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If your friend is one of those people who plunged into their first long term relationship in 3rd grade and still hasn’t come up for air, maybe this would be a legit question. Keep in mind that for many people,  being in a relationship is the exception to the single-as-a-dollar-bill  rule. So suggesting they take an official break from something they just timidly forayed into is silly and unwarranted.

4. “I never thought they were good for you.”

This is like telling your friend “I knew you would be hurt all along. I know better than you. Told ya so!” Too little too late!

5.  “You are probably sad because you guys were a great fit.”

Why Would You Say That New Girl GIF by hero0fwar - Find & Share on GIPHY

Thanks, Captain Obvs! Does your friend need to remember all the reasons they are missing the ex boo? They are now going to sob themselves to sleep thinking about how they’ll never find someone else with so much life-mate potential.

6. “Have you considered online dating?”

Oh Brother Whatever GIF - Find & Share on GIPHY

If your friend was born after 1958, chances are they have considered online dating. But that’s not really the point anyway. A grieving friend does not need your pedanticism or problem solving, they need someone to listen for a while, give them a hug and say “that sucks, I’m sorry,” and then hand them a puppy.

7. “If you think this is bad, just wait until you experience a break up after 30!”

Sad Will Ferrell GIF - Find & Share on GIPHY

What’s worse than complain-bragging?  Grief bragging! Which is in actuality grief dismissal. As I told someone once, “Knowing there’s a broken leg out there doesn’t make my stubbed toe hurt less.”

 

Which friend are you – an uplifting bright sunbeam or oppressive joy-sucking drizzle ? Study these seven, examine yourself, repent, and walk toward the light! 

— EDITORIAL NOTES —

*everyone grieves differently!

 

Wise is as wise does

I don’t like to brag, but my friends tell me* I’m wise.

Seriously. I remember always being the uber-responsible, already-thinking-seriously-about-the-future kind of person, even in frickin’ middle school. Adults marveled at my maturity.

 

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Actual picture of me in middle school, lolz (pixabay)

 

Now I think my age has caught up with – maybe surpassed, snarky peeps would argue – my maturity level. But if you told me about your probs, I could probably drop a few truth bombs on ya. If you listened to me process my life, I would probably land on the right decision eventually. If you handed me some wisdom nuggets, I would very likely recognize them as wise.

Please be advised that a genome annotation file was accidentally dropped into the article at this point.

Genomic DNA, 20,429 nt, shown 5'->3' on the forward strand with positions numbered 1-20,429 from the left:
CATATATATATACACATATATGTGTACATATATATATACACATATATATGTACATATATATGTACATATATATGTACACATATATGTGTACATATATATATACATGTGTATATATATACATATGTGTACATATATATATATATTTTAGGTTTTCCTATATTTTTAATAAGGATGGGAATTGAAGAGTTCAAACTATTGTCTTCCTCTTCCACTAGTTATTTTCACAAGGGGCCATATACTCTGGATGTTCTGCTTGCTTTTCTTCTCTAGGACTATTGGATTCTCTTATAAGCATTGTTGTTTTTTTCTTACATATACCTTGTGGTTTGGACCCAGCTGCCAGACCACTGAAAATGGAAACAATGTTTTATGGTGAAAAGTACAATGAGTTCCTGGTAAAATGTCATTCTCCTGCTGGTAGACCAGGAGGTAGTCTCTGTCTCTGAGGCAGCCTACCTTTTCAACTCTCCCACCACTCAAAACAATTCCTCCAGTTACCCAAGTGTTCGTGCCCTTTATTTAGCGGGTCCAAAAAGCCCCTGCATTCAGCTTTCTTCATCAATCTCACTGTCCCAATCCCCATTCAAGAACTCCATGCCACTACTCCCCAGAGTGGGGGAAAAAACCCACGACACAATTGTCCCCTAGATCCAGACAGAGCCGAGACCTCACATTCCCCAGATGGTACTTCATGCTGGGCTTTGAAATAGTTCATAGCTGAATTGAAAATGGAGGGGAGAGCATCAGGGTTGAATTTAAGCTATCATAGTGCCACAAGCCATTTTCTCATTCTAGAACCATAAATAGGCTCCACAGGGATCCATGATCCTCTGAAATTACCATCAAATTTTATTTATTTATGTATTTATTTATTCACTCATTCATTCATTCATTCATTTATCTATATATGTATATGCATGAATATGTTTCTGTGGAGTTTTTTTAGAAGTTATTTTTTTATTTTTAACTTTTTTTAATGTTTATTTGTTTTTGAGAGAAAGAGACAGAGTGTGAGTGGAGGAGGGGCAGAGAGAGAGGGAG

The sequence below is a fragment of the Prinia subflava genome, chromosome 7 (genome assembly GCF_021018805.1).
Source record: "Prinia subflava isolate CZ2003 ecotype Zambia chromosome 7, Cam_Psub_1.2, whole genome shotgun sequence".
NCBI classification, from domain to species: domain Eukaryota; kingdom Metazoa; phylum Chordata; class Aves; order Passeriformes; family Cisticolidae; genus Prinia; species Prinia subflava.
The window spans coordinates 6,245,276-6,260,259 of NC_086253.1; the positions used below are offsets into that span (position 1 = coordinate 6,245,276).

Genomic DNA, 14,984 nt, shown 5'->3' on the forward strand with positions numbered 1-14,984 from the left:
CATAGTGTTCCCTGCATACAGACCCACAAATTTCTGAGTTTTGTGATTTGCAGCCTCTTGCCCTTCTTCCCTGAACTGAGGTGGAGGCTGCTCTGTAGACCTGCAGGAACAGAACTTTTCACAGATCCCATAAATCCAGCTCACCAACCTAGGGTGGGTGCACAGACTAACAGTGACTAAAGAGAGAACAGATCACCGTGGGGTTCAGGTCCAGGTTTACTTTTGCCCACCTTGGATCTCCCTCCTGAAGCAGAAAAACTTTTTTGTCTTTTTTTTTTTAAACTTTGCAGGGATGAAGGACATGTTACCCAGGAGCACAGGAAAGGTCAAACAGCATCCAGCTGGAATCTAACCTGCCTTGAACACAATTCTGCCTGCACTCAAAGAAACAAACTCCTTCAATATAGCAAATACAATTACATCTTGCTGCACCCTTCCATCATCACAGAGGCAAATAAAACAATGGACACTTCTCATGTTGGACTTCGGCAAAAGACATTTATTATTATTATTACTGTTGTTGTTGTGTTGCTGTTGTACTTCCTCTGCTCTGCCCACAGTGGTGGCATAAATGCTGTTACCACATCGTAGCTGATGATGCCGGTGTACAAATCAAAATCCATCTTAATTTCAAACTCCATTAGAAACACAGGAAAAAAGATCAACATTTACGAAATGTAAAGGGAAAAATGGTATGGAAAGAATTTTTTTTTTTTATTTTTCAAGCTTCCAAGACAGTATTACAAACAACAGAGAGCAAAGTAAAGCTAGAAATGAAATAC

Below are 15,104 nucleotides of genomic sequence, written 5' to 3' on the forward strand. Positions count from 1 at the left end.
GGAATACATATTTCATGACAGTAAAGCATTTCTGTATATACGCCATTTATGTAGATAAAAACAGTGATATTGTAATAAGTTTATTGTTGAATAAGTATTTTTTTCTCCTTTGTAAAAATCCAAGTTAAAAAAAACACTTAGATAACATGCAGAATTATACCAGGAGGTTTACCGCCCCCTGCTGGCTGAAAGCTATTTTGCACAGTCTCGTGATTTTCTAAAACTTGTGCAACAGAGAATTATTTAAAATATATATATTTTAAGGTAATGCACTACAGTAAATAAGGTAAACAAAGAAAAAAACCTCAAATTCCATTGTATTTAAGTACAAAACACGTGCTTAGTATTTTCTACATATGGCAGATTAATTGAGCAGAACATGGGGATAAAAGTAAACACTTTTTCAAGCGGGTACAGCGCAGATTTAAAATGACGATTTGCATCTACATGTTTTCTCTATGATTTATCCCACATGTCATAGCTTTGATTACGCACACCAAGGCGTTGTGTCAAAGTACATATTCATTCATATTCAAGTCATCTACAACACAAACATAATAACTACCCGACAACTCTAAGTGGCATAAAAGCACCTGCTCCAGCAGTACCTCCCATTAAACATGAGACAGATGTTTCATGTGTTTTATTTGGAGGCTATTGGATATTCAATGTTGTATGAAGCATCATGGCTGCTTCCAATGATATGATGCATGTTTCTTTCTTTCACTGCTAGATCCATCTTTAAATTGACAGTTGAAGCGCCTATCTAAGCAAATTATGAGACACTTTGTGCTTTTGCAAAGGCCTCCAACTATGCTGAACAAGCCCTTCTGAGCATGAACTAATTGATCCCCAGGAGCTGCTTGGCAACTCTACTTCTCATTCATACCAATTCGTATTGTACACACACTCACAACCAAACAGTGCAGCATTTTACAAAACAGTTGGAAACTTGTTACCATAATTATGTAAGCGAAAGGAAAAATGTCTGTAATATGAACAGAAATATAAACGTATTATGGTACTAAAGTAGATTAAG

But lately I’ve wondering.. then why all the Gallofoolery?

For realz. Especially when I look back on the last few years, there were some things I said or did … Sometimes not just once, I’m talking chronically! … that are just.. foolish.

What’s most upsetting is that I *knew* better.

I mean seriously.. I’ve been reading over some of my blog posts (e.g. this one, and this one) that I wrote a while ago (I know, I know.. shut up), and there’s some really solid wisdom in some of them, impo. Did I listen to my own advice? Um no… in some instances I did exactly what I advised my readers to not do. *le sigh* Yep, in that sense, I’m an ultra hypocrite.

So why have I, your esteemed Gallosage clothed in linens of wisdom – surrounded by smart, kind, wise people – been acting the fool??

Wellll, it comes down to this: knowing what’s wise doesn’t automatically translate into 1) the ability or 2) the will to do so.

That’s right, y’all. I usually get amazing advice – agree with it wholeheartedly as the best path forward – and then promptly ignore it. Why? Cuz I don’t wanna, that’s why. Or, I try. I try SO hard.. for a day or two. And then usually, my feels start barking so loudly that I’ll do practically anything to appease them and quiet their yapping. And lo, I collapse in a heap of shattered self-idealizations.

What is the path forward? Eh, if I knew 100%, I probably wouldn’t be writing this. But some things I’ve been thinking about —-

  • Awareness that my wisdom lapses are hardly ever informational. I’m gonna name it so I can disclaim it: sometimes it’s totes rebellion, sometimes it’s totes lack of effort, sometimes a little of both. But I don’t want to fool myself into thinking I need to listen to another 5 sermons or read more theology books before I can move forward.
  • Praying that I would have a heart that craves what’s good. Not just for me, but for everyone who I come into contact with. I want my feels to align with my noggin’.
  • Keepin’ it real with select people who I trust and who strike that unicorn blend of never rejecting me for being a fool but also never enabling my foolery.

That’s all I have rn … if you have ever found yourself full of knowledge that doesn’t translate into your actions, let me know what’s helped you actually be your ideals!

Word to yer mamas!

– Gallo

— EDITORIAL NOTES —

* notet this quote is from the movie Emma. Also, who are we kidding.. I love to brag.